Poisoned Bamboo, Beefless Jerky, and 3 Other Major Chinese Food Scandals of 2014

August 6, 2015 Last Updated: August 7, 2015

Following numerous food scandals in China in recent years—from vegetables soaked in pesticides to pork injected with growth hormones—the Chinese regime might finally be taking food safety seriously.

In a recent press conference addressing food safety concerns, China’s Supreme People’s Procuratorate, the country’s public prosecutor, revealed that between January 2014 to June 2015, authorities arrested 5,212 suspects and prosecuted 12,871 people for producing or selling toxic, hazardous, or other substandard foods.

The Chinese regime also recently amended a 2009 food safety law, adding fifty new articles setting tougher penalties for violations, which will go into effect on Oct. 1 of this year.  

But the government’s attempts to address rampant food violations in China might not be able to restore people’s faith in food products in China, especially considering the entrenched network of corruption involved. An annual China Youth Daily survey in March showed that out of various “quality of life” issues, like housing or the environment, the public worried the most about food safety, with 77.3 percent of respondents identifying it as their greatest concern.

This became apparent in April when, following a China Central Television report about a few batches of pesticide-tainted strawberries in Beijing, the price of the fruit plummeted nationwide. Even after experts raised doubts about the initial test results, and local authorities declared they had found no dangerous pesticides in the strawberries in their areas, skeptical Chinese citizens continued to steer clear of the fruit.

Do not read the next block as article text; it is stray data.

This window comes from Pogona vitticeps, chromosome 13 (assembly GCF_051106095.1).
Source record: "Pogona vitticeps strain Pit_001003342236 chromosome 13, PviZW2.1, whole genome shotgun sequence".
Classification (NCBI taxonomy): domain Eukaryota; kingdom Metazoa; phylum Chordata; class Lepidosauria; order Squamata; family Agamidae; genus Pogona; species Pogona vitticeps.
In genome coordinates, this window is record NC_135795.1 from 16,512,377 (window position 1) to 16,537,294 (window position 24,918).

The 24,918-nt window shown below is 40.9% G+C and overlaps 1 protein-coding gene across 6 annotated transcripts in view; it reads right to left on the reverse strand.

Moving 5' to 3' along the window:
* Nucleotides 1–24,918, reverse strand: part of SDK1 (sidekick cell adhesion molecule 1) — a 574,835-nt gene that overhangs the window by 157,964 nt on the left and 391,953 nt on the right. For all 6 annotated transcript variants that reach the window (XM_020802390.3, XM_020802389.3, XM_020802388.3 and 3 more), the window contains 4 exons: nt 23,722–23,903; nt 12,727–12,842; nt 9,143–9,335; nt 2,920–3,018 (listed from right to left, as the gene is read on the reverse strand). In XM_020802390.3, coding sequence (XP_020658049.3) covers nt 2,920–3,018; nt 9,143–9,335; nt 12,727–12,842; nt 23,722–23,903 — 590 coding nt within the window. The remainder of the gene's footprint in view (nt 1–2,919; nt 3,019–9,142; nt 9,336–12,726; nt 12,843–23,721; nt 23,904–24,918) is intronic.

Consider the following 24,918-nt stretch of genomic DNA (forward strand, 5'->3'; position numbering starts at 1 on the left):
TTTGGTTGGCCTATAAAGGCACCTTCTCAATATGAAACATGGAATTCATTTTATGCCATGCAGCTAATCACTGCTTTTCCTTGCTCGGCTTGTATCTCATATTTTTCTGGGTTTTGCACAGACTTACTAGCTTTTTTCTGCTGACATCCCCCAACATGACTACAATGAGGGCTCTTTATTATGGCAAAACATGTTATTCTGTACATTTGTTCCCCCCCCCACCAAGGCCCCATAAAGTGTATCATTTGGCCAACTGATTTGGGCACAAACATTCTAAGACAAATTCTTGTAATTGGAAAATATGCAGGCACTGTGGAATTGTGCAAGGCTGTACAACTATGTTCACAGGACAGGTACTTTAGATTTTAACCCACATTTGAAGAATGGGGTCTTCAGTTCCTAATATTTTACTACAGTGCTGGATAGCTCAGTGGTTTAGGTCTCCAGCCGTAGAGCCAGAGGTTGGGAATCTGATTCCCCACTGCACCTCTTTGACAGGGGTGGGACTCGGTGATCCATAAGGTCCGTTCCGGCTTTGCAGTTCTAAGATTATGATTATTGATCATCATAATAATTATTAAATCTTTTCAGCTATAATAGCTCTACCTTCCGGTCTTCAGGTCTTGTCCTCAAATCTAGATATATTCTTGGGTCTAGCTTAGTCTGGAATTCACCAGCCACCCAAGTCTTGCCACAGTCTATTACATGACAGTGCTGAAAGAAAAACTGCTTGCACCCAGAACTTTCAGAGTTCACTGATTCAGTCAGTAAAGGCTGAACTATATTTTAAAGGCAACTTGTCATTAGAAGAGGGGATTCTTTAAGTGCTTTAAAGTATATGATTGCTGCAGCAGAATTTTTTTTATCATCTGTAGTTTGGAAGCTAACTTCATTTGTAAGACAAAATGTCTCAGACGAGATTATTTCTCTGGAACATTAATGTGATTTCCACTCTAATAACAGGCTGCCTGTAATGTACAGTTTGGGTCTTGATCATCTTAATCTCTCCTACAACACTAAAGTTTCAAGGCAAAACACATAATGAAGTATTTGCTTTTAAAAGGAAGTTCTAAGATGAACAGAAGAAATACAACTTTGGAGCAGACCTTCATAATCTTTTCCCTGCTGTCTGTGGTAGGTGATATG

But the public’s fears are not without good reason. The following are five of the major cases involving substandard, fake, or poisonous food products in the past year and a half that would probably make any consumer weary.

1. Dangerous Blood-Sugar-Reducing Supplements

(Screenshot via Xinhua News Agency)

In Wuxi, a city in eastern China, local public security officials arrested 28 people for selling dangerous supplements to reduce blood sugar, reported Xinhua late last year. The criminals had sold the capsules across China since 2008, earning nearly $160 million (1 billion yuan).

The supplements were adulterated with glibenclamide and phenformin hydrochloride, both of which are banned from food products in China. Glibenclamide is a prescription drug requiring medical supervision for consumption, and phenformin hydrochloride has been linked to lactic acidosis, a potentially fatal condition caused by an accumulation of lactic acid in the bloodstream.

A box of these capsules, which cost about $2 (10 yuan) to manufacture, were sold to sales representatives for about $16 (98 yuan). The salespeople would then sell each box for about $64 to consumers. Considering the enormous profits involved, it’s not surprising the manufacturers and salespeople chose to cheat their customers with faulty substitutes.

2. Fraudulently-Labeled Salt

(Screenshot via China Central Television)

In Daxing District in Beijing, officials from the local public security bureau raided a factory a month ago for repackaging industrial salt as table salt, reported People’s Net, the online version of the state-run newspaper People’s Daily. Authorities arrested 22 suspects in a case spanning seven provinces. Over 20,000 tons of fake table salt had been sold for over $3 million (20 million yuan).